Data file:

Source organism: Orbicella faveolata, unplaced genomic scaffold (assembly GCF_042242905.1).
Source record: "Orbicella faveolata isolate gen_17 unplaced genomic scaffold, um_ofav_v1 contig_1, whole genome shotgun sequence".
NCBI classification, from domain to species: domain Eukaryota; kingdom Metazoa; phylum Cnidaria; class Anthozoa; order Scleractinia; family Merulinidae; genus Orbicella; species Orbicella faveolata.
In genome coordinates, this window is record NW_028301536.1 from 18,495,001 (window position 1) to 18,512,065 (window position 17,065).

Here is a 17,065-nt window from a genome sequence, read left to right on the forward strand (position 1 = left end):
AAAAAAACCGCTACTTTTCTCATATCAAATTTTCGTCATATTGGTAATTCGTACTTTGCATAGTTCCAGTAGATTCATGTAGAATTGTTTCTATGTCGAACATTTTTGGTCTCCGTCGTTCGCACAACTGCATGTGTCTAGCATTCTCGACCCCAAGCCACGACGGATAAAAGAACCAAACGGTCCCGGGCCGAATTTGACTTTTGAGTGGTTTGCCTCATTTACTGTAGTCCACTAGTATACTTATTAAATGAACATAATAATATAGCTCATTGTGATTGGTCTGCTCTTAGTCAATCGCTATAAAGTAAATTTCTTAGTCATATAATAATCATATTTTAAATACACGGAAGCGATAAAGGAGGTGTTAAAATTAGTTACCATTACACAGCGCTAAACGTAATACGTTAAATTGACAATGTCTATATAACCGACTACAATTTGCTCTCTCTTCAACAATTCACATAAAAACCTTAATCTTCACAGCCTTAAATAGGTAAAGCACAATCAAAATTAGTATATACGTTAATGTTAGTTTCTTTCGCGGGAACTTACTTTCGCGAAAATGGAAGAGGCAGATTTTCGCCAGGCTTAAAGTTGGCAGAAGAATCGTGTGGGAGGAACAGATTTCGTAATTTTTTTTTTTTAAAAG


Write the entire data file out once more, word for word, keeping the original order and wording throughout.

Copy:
Source organism: Orbicella faveolata, unplaced genomic scaffold (assembly GCF_042242905.1).
Source record: "Orbicella faveolata isolate gen_17 unplaced genomic scaffold, um_ofav_v1 contig_1, whole genome shotgun sequence".
NCBI classification, from domain to species: domain Eukaryota; kingdom Metazoa; phylum Cnidaria; class Anthozoa; order Scleractinia; family Merulinidae; genus Orbicella; species Orbicella faveolata.
In genome coordinates, this window is record NW_028301536.1 from 18,495,001 (window position 1) to 18,512,065 (window position 17,065).

Here is a 17,065-nt window from a genome sequence, read left to right on the forward strand (position 1 = left end):
AAAAAAACCGCTACTTTTCTCATATCAAATTTTCGTCATATTGGTAATTCGTACTTTGCATAGTTCCAGTAGATTCATGTAGAATTGTTTCTATGTCGAACATTTTTGGTCTCCGTCGTTCGCACAACTGCATGTGTCTAGCATTCTCGACCCCAAGCCACGACGGATAAAAGAACCAAACGGTCCCGGGCCGAATTTGACTTTTGAGTGGTTTGCCTCATTTACTGTAGTCCACTAGTATACTTATTAAATGAACATAATAATATAGCTCATTGTGATTGGTCTGCTCTTAGTCAATCGCTATAAAGTAAATTTCTTAGTCATATAATAATCATATTTTAAATACACGGAAGCGATAAAGGAGGTGTTAAAATTAGTTACCATTACACAGCGCTAAACGTAATACGTTAAATTGACAATGTCTATATAACCGACTACAATTTGCTCTCTCTTCAACAATTCACATAAAAACCTTAATCTTCACAGCCTTAAATAGGTAAAGCACAATCAAAATTAGTATATACGTTAATGTTAGTTTCTTTCGCGGGAACTTACTTTCGCGAAAATGGAAGAGGCAGATTTTCGCCAGGCTTAAAGTTGGCAGAAGAATCGTGTGGGAGGAACAGATTTCGTAATTTTTTTTTTTTAAAAG